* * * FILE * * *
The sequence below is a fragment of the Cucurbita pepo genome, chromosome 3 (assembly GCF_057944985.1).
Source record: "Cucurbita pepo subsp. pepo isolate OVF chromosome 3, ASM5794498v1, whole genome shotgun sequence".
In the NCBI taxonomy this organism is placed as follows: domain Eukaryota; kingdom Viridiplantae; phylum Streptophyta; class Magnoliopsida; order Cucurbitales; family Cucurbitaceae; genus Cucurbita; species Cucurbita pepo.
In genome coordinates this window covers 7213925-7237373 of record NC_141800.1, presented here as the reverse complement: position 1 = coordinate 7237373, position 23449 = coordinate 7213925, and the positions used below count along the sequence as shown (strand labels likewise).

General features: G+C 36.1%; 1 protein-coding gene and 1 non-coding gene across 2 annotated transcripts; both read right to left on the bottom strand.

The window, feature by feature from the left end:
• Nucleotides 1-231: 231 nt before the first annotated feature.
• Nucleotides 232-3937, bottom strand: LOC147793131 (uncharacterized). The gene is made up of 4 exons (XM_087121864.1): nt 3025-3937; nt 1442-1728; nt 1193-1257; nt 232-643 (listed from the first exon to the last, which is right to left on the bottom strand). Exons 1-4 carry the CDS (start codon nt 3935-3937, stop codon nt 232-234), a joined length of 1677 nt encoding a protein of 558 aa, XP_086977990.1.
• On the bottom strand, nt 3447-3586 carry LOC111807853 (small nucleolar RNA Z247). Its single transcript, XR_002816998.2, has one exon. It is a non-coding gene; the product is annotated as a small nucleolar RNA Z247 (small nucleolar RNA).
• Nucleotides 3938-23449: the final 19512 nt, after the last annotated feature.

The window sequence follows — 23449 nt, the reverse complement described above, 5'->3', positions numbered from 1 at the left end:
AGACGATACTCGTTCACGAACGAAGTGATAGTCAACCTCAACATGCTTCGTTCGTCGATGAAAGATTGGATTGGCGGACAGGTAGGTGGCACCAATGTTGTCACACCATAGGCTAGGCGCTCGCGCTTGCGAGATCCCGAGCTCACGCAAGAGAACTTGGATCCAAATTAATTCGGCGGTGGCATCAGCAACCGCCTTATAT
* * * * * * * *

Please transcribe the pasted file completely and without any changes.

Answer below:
The sequence below is a fragment of the Cucurbita pepo genome, chromosome 3 (assembly GCF_057944985.1).
Source record: "Cucurbita pepo subsp. pepo isolate OVF chromosome 3, ASM5794498v1, whole genome shotgun sequence".
In the NCBI taxonomy this organism is placed as follows: domain Eukaryota; kingdom Viridiplantae; phylum Streptophyta; class Magnoliopsida; order Cucurbitales; family Cucurbitaceae; genus Cucurbita; species Cucurbita pepo.
In genome coordinates this window covers 7213925-7237373 of record NC_141800.1, presented here as the reverse complement: position 1 = coordinate 7237373, position 23449 = coordinate 7213925, and the positions used below count along the sequence as shown (strand labels likewise).

General features: G+C 36.1%; 1 protein-coding gene and 1 non-coding gene across 2 annotated transcripts; both read right to left on the bottom strand.

The window, feature by feature from the left end:
• Nucleotides 1-231: 231 nt before the first annotated feature.
• Nucleotides 232-3937, bottom strand: LOC147793131 (uncharacterized). The gene is made up of 4 exons (XM_087121864.1): nt 3025-3937; nt 1442-1728; nt 1193-1257; nt 232-643 (listed from the first exon to the last, which is right to left on the bottom strand). Exons 1-4 carry the CDS (start codon nt 3935-3937, stop codon nt 232-234), a joined length of 1677 nt encoding a protein of 558 aa, XP_086977990.1.
• On the bottom strand, nt 3447-3586 carry LOC111807853 (small nucleolar RNA Z247). Its single transcript, XR_002816998.2, has one exon. It is a non-coding gene; the product is annotated as a small nucleolar RNA Z247 (small nucleolar RNA).
• Nucleotides 3938-23449: the final 19512 nt, after the last annotated feature.

The window sequence follows — 23449 nt, the reverse complement described above, 5'->3', positions numbered from 1 at the left end:
AGACGATACTCGTTCACGAACGAAGTGATAGTCAACCTCAACATGCTTCGTTCGTCGATGAAAGATTGGATTGGCGGACAGGTAGGTGGCACCAATGTTGTCACACCATAGGCTAGGCGCTCGCGCTTGCGAGATCCCGAGCTCACGCAAGAGAACTTGGATCCAAATTAATTCGGCGGTGGCATCAGCAACCGCCTTATAT